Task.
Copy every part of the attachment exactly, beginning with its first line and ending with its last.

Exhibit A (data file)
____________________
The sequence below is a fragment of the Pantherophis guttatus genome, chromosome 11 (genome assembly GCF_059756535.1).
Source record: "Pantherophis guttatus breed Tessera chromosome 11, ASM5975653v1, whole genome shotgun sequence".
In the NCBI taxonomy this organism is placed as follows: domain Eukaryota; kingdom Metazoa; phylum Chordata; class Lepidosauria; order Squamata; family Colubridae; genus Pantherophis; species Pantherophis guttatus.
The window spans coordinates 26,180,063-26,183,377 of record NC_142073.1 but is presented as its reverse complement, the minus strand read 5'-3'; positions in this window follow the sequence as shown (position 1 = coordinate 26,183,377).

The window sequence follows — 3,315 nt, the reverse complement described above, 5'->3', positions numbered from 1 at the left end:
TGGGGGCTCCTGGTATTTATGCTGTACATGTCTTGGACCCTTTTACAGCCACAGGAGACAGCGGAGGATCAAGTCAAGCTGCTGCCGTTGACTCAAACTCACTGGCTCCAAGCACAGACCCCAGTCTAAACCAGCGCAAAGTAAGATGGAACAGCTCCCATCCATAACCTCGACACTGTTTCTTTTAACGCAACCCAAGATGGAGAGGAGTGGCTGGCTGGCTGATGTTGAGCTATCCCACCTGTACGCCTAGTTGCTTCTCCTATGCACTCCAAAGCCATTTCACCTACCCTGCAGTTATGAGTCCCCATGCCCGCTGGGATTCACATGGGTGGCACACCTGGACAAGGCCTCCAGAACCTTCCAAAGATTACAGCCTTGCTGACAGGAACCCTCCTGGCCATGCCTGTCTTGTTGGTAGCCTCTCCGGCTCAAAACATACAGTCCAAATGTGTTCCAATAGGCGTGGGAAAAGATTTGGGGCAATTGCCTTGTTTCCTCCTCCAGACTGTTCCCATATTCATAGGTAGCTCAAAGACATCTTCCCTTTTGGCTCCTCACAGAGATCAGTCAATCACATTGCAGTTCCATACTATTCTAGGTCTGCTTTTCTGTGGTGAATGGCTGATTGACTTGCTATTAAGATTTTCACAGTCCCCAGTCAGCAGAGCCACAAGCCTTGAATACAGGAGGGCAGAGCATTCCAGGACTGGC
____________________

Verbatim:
The sequence below is a fragment of the Pantherophis guttatus genome, chromosome 11 (genome assembly GCF_059756535.1).
Source record: "Pantherophis guttatus breed Tessera chromosome 11, ASM5975653v1, whole genome shotgun sequence".
In the NCBI taxonomy this organism is placed as follows: domain Eukaryota; kingdom Metazoa; phylum Chordata; class Lepidosauria; order Squamata; family Colubridae; genus Pantherophis; species Pantherophis guttatus.
The window spans coordinates 26,180,063-26,183,377 of record NC_142073.1 but is presented as its reverse complement, the minus strand read 5'-3'; positions in this window follow the sequence as shown (position 1 = coordinate 26,183,377).

The window sequence follows — 3,315 nt, the reverse complement described above, 5'->3', positions numbered from 1 at the left end:
TGGGGGCTCCTGGTATTTATGCTGTACATGTCTTGGACCCTTTTACAGCCACAGGAGACAGCGGAGGATCAAGTCAAGCTGCTGCCGTTGACTCAAACTCACTGGCTCCAAGCACAGACCCCAGTCTAAACCAGCGCAAAGTAAGATGGAACAGCTCCCATCCATAACCTCGACACTGTTTCTTTTAACGCAACCCAAGATGGAGAGGAGTGGCTGGCTGGCTGATGTTGAGCTATCCCACCTGTACGCCTAGTTGCTTCTCCTATGCACTCCAAAGCCATTTCACCTACCCTGCAGTTATGAGTCCCCATGCCCGCTGGGATTCACATGGGTGGCACACCTGGACAAGGCCTCCAGAACCTTCCAAAGATTACAGCCTTGCTGACAGGAACCCTCCTGGCCATGCCTGTCTTGTTGGTAGCCTCTCCGGCTCAAAACATACAGTCCAAATGTGTTCCAATAGGCGTGGGAAAAGATTTGGGGCAATTGCCTTGTTTCCTCCTCCAGACTGTTCCCATATTCATAGGTAGCTCAAAGACATCTTCCCTTTTGGCTCCTCACAGAGATCAGTCAATCACATTGCAGTTCCATACTATTCTAGGTCTGCTTTTCTGTGGTGAATGGCTGATTGACTTGCTATTAAGATTTTCACAGTCCCCAGTCAGCAGAGCCACAAGCCTTGAATACAGGAGGGCAGAGCATTCCAGGACTGGC